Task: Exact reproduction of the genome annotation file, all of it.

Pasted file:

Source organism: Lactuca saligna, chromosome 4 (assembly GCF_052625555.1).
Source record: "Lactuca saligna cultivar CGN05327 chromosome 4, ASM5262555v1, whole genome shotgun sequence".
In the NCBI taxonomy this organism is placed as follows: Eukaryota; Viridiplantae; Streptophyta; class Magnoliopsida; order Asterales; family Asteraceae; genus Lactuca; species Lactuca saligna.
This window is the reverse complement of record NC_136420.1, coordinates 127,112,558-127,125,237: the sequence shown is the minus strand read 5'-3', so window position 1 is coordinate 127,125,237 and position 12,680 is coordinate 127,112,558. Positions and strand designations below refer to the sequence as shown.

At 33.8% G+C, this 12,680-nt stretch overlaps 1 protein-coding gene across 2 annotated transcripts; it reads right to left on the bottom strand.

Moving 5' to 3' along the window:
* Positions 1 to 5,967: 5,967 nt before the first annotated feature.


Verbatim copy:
Source organism: Lactuca saligna, chromosome 4 (assembly GCF_052625555.1).
Source record: "Lactuca saligna cultivar CGN05327 chromosome 4, ASM5262555v1, whole genome shotgun sequence".
In the NCBI taxonomy this organism is placed as follows: Eukaryota; Viridiplantae; Streptophyta; class Magnoliopsida; order Asterales; family Asteraceae; genus Lactuca; species Lactuca saligna.
This window is the reverse complement of record NC_136420.1, coordinates 127,112,558-127,125,237: the sequence shown is the minus strand read 5'-3', so window position 1 is coordinate 127,125,237 and position 12,680 is coordinate 127,112,558. Positions and strand designations below refer to the sequence as shown.

At 33.8% G+C, this 12,680-nt stretch overlaps 1 protein-coding gene across 2 annotated transcripts; it reads right to left on the bottom strand.

Moving 5' to 3' along the window:
* Positions 1 to 5,967: 5,967 nt before the first annotated feature.